Out of a Dream

Trisha O'Brien

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Out of a Dream Review

by Michael G. Nastos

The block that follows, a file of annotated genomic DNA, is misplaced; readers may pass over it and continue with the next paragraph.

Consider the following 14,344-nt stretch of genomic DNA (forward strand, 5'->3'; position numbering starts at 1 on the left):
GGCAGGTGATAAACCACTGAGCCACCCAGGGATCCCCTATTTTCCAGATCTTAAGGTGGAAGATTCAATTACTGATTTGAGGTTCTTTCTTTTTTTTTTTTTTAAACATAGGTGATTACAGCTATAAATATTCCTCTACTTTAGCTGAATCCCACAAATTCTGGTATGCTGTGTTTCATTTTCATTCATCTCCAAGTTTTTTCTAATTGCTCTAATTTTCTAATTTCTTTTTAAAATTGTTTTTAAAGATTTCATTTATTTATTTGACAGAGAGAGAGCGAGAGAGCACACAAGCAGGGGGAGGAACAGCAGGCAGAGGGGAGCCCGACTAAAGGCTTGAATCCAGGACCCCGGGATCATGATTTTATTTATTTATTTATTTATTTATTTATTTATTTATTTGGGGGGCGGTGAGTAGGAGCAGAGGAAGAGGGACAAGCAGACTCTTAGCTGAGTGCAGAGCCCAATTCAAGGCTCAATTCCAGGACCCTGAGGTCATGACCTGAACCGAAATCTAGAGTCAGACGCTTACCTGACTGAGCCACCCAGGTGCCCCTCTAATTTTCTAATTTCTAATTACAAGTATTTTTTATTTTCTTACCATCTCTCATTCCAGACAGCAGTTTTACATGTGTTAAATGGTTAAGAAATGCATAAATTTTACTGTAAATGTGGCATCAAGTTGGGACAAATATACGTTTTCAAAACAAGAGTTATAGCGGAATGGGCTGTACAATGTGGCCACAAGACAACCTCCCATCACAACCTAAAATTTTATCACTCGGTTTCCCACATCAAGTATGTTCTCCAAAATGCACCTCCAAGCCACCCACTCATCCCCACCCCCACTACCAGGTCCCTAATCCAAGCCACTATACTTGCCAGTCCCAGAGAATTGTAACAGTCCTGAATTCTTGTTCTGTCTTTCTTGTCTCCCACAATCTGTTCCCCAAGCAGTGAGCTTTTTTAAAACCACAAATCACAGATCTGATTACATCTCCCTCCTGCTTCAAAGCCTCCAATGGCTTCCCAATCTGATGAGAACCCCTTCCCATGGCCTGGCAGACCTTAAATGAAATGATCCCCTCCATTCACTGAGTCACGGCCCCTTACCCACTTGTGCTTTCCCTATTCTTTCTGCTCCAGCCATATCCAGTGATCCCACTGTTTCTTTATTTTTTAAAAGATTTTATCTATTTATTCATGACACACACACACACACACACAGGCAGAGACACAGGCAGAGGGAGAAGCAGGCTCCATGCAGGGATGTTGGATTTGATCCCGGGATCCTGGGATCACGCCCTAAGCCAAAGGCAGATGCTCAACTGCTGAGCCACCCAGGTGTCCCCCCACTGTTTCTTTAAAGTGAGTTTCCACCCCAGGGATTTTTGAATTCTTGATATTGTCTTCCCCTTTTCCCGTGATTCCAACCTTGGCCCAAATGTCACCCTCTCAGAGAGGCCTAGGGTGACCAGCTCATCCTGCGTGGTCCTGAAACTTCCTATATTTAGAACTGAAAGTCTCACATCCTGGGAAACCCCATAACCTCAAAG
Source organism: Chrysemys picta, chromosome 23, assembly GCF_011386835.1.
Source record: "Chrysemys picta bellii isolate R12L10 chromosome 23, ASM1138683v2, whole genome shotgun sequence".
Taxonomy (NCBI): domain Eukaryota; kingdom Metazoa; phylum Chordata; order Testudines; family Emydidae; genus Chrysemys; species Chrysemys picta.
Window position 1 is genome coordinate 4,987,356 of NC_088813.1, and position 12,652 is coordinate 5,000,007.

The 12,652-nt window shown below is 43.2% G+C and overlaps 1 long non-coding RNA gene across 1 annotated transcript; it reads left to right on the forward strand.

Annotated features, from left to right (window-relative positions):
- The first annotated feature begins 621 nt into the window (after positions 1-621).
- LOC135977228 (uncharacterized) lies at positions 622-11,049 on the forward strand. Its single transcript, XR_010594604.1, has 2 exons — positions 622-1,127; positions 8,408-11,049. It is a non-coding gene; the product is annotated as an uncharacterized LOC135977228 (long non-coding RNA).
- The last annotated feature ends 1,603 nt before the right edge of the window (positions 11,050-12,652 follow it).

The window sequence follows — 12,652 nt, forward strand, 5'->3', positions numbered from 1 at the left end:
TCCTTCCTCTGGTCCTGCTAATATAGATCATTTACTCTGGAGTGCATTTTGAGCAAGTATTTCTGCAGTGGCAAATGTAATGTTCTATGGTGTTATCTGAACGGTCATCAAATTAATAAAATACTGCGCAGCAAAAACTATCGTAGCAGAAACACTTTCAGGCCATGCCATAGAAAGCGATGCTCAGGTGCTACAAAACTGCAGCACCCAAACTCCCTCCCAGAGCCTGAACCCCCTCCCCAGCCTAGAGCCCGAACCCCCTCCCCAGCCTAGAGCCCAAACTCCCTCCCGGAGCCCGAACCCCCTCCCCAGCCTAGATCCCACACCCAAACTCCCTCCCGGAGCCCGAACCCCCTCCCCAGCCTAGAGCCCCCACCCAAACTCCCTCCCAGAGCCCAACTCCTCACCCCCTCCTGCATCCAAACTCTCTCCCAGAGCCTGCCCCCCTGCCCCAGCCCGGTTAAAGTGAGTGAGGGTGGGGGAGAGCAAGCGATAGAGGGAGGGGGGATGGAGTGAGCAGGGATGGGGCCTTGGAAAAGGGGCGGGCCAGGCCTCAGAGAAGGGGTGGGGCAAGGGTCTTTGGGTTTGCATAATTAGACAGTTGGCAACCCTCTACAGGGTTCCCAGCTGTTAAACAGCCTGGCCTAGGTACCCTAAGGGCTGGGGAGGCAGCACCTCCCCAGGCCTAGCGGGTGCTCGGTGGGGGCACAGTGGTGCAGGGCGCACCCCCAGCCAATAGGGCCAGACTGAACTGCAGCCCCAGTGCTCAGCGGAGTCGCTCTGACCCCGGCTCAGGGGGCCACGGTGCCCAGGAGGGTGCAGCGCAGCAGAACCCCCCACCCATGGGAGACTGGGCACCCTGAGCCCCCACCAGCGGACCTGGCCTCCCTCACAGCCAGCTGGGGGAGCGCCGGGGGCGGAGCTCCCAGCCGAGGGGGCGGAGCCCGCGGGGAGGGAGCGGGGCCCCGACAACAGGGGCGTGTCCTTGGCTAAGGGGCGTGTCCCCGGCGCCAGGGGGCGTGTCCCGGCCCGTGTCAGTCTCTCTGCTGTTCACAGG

Trisha O'Brien is a fresh face and voice on the standardized jazz scene, and presents a program of familiar songs that concentrates on the imagination and what can or is fated to be. They're all love songs with a ray of hope and a smile that implies O'Brien is happy with life in general. Teamed with the always excellent Shelly Berg and his trio of bassist Peter Washington and drummer Lewis Nash, O'Brien has chosen a most professional team to back her. This combo on occasion includes Ken Peplowski for three tracks on tenor sax only (not clarinet,) reprising two-thirds of the group that the acclaimed woodwind master used on his 2010 album Noir Blue. It's a laid-back set of ballads with a few energetic numbers and Berg's rearrangements tossed in for kicks. Uniquely rendered is a light bossa version of Joni Mitchell's "Help Me," Cole Porter's "I Love You," and surprising 5/4 version of "Let's Get Lost". O'Brien specializes in smoky ballads, mixes French and English lyrics on a lone track, sometimes kicks into a slightly higher gear as on a dream medley, or matches Berg's punchy two-handed chords during a Latin-flavored "Let's Face the Music & Dance." While fairly safe and taking few chances, O'Brien's voice is lissome and slight, as the world-class musicians she has chosen give her a bigger swing springboard than she might otherwise be used to. It's a good vocal effort, musically better, in the general scheme of things, with promise for future endeavors.

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